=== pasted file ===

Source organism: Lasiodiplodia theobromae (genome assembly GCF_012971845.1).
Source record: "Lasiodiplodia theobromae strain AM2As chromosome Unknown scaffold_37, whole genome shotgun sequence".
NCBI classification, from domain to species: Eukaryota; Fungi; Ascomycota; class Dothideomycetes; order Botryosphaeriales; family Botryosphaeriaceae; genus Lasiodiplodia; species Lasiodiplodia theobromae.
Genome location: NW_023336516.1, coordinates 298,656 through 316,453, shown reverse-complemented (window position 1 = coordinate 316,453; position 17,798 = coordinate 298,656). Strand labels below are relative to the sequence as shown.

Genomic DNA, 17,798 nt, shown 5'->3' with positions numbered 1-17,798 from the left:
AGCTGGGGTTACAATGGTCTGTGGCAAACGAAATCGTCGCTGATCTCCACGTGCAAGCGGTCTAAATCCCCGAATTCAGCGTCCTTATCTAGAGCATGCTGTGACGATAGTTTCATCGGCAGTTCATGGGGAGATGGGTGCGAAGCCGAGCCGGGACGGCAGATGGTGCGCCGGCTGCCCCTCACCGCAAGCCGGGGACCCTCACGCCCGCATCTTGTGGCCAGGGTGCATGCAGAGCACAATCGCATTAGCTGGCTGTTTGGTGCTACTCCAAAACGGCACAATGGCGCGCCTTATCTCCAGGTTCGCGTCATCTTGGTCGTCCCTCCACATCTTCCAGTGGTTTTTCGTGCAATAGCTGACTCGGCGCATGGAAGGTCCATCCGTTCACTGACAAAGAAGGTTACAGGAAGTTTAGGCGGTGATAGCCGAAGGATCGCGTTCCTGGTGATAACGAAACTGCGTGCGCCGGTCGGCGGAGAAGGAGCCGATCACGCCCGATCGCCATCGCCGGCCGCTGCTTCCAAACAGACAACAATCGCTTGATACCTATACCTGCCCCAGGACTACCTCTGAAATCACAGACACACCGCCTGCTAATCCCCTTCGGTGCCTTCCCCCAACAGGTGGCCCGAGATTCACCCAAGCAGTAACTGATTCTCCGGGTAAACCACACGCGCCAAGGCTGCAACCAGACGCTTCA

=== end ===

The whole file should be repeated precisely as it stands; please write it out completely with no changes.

Source organism: Lasiodiplodia theobromae (genome assembly GCF_012971845.1).
Source record: "Lasiodiplodia theobromae strain AM2As chromosome Unknown scaffold_37, whole genome shotgun sequence".
NCBI classification, from domain to species: Eukaryota; Fungi; Ascomycota; class Dothideomycetes; order Botryosphaeriales; family Botryosphaeriaceae; genus Lasiodiplodia; species Lasiodiplodia theobromae.
Genome location: NW_023336516.1, coordinates 298,656 through 316,453, shown reverse-complemented (window position 1 = coordinate 316,453; position 17,798 = coordinate 298,656). Strand labels below are relative to the sequence as shown.

Genomic DNA, 17,798 nt, shown 5'->3' with positions numbered 1-17,798 from the left:
AGCTGGGGTTACAATGGTCTGTGGCAAACGAAATCGTCGCTGATCTCCACGTGCAAGCGGTCTAAATCCCCGAATTCAGCGTCCTTATCTAGAGCATGCTGTGACGATAGTTTCATCGGCAGTTCATGGGGAGATGGGTGCGAAGCCGAGCCGGGACGGCAGATGGTGCGCCGGCTGCCCCTCACCGCAAGCCGGGGACCCTCACGCCCGCATCTTGTGGCCAGGGTGCATGCAGAGCACAATCGCATTAGCTGGCTGTTTGGTGCTACTCCAAAACGGCACAATGGCGCGCCTTATCTCCAGGTTCGCGTCATCTTGGTCGTCCCTCCACATCTTCCAGTGGTTTTTCGTGCAATAGCTGACTCGGCGCATGGAAGGTCCATCCGTTCACTGACAAAGAAGGTTACAGGAAGTTTAGGCGGTGATAGCCGAAGGATCGCGTTCCTGGTGATAACGAAACTGCGTGCGCCGGTCGGCGGAGAAGGAGCCGATCACGCCCGATCGCCATCGCCGGCCGCTGCTTCCAAACAGACAACAATCGCTTGATACCTATACCTGCCCCAGGACTACCTCTGAAATCACAGACACACCGCCTGCTAATCCCCTTCGGTGCCTTCCCCCAACAGGTGGCCCGAGATTCACCCAAGCAGTAACTGATTCTCCGGGTAAACCACACGCGCCAAGGCTGCAACCAGACGCTTCA